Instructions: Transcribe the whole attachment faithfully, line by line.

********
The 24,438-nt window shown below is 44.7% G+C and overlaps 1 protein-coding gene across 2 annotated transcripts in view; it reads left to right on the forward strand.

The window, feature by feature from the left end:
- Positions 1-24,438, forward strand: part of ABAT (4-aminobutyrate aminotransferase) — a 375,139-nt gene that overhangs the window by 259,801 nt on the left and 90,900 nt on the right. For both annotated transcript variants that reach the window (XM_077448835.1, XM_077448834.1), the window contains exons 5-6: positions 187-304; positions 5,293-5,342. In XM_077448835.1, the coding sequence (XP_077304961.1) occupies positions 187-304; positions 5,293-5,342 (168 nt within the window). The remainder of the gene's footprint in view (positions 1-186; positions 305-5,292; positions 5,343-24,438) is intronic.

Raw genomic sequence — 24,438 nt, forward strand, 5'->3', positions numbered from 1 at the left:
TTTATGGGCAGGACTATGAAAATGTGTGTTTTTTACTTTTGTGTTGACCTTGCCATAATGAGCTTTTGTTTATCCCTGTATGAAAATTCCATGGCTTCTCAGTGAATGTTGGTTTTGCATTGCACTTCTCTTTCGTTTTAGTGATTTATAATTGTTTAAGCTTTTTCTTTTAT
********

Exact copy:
The 24,438-nt window shown below is 44.7% G+C and overlaps 1 protein-coding gene across 2 annotated transcripts in view; it reads left to right on the forward strand.

The window, feature by feature from the left end:
- Positions 1-24,438, forward strand: part of ABAT (4-aminobutyrate aminotransferase) — a 375,139-nt gene that overhangs the window by 259,801 nt on the left and 90,900 nt on the right. For both annotated transcript variants that reach the window (XM_077448835.1, XM_077448834.1), the window contains exons 5-6: positions 187-304; positions 5,293-5,342. In XM_077448835.1, the coding sequence (XP_077304961.1) occupies positions 187-304; positions 5,293-5,342 (168 nt within the window). The remainder of the gene's footprint in view (positions 1-186; positions 305-5,292; positions 5,343-24,438) is intronic.

Raw genomic sequence — 24,438 nt, forward strand, 5'->3', positions numbered from 1 at the left:
TTTATGGGCAGGACTATGAAAATGTGTGTTTTTTACTTTTGTGTTGACCTTGCCATAATGAGCTTTTGTTTATCCCTGTATGAAAATTCCATGGCTTCTCAGTGAATGTTGGTTTTGCATTGCACTTCTCTTTCGTTTTAGTGATTTATAATTGTTTAAGCTTTTTCTTTTAT